Supercommittee members examine Medicare voucher proposal


Senate Finance Committee Chairman Max BaucusMax Sieben BaucusBottom line Overnight Defense: McCain honored in Capitol ceremony | Mattis extends border deployment | Trump to embark on four-country trip after midterms Congress gives McCain the highest honor MORE (D-Mont.) asked about the possibility that private plans would attract the healthiest seniors, sending Medicare as it currently exists into a “death spiral” in which it only covers an increasingly sick — and increasingly expensive — population.

“We think we have avoided that possibility” by requiring private plans to cover everyone and compensating plans that take on sicker patients, Rivlin said.

Sen. John KerryJohn Forbes KerryNew Hampshire parochialism, not whiteness, bedevils Democrats Lessons of the Kamala Harris campaign Overnight Energy: Pelosi vows to push for Paris climate goals | Senate confirms Brouillette to succeed Perry at Energy | EPA under attack from all sides over ethanol rule MORE (D-Mass.) asked the panelists to list “structural” Medicare reforms that wouldn’t involve premium support. And Sen. Pat Toomey (R-Pa.) questioned whether a full-scale transformation would be possible with the existing Medicare structure still in place.

“In my view, meaningful structural reform means getting away from fee-for-service,” he said.

There are other, smaller proposals on the table to generate healthcare savings, some of which have attracted bipartisan support at least in the context of the supercommittee’s negotiations. Sen. Rob PortmanRobert (Rob) Jones PortmanSenators sound alarm on dangers of ransomware attacks after briefing Senate roundtable showcases importance and needs of women entrepreneurs Impeachment will make some Senate Republicans squirm MORE (R-Ohio) said both parties should be able to agree to ask wealthy seniors to pay for a greater share of their Medicare benefits.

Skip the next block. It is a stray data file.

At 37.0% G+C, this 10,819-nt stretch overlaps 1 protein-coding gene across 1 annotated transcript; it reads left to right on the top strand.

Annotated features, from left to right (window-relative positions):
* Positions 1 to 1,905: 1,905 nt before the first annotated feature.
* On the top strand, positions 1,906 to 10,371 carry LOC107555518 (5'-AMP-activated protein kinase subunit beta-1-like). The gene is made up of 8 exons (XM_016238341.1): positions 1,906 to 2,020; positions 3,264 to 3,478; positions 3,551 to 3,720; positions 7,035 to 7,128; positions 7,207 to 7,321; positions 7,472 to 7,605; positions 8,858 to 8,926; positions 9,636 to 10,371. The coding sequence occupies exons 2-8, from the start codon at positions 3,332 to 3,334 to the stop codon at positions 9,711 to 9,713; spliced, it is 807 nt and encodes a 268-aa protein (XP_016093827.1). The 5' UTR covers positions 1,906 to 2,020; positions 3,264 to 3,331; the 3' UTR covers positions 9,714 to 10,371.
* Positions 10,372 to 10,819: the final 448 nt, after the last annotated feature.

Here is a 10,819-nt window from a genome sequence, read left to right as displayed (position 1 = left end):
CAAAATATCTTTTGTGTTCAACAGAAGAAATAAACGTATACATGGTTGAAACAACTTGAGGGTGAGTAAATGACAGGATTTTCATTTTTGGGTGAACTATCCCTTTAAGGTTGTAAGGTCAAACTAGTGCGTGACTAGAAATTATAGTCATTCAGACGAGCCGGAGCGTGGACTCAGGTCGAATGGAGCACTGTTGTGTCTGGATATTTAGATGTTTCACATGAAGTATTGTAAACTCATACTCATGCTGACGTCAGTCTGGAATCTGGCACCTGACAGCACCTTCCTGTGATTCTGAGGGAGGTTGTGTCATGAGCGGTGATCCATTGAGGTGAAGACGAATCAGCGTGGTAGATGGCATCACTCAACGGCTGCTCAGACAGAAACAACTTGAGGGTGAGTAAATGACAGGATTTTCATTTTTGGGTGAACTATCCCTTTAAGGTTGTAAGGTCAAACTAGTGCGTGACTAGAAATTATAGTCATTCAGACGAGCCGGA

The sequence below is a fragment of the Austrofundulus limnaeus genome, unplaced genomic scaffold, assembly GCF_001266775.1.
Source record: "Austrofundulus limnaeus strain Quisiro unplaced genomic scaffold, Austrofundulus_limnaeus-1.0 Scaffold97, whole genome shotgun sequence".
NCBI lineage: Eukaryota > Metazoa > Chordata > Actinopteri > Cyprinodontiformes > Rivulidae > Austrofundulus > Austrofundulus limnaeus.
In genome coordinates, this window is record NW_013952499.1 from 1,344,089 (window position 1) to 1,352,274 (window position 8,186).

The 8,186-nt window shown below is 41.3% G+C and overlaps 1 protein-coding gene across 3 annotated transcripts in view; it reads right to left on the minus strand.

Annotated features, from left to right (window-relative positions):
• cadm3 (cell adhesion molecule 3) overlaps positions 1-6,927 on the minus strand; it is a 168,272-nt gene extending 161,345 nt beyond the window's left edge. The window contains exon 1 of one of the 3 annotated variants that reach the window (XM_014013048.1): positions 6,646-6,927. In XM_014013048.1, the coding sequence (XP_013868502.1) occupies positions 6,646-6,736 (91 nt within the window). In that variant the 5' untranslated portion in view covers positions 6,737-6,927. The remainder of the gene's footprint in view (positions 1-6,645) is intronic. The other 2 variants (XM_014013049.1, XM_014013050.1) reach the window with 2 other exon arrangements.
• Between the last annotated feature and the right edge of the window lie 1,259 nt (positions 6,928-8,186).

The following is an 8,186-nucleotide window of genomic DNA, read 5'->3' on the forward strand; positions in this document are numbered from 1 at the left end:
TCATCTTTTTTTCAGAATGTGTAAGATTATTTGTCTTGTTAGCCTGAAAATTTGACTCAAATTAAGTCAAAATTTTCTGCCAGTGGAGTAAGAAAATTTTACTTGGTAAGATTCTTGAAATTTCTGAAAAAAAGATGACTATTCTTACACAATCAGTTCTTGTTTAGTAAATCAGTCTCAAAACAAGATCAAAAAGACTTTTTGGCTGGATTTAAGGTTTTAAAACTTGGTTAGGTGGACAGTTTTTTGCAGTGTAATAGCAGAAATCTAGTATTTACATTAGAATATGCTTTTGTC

AARP opposes more means-testing, saying it would simply shift costs to seniors without addressing the underlying drivers of healthcare spending. But it was part of the White House’s proposal for deficit reduction.

Erskine Bowles, the co-chairman of President Obama’s fiscal commission, offered a range of possible cuts, ranging from potentially doable policies like provider cuts to highly charged proposals such as a public insurance option.

“I don’t know why in the world you wouldn’t have Medicare negotiate” prescription drug prices, Bowles said, while also calling for aggressive tort reform. He also said he would support raising the Medicare eligibility age, which the fiscal commission did not recommend. The healthcare law’s insurance exchanges would give people between 65 and 67 a reasonable alternative to Medicare, he said.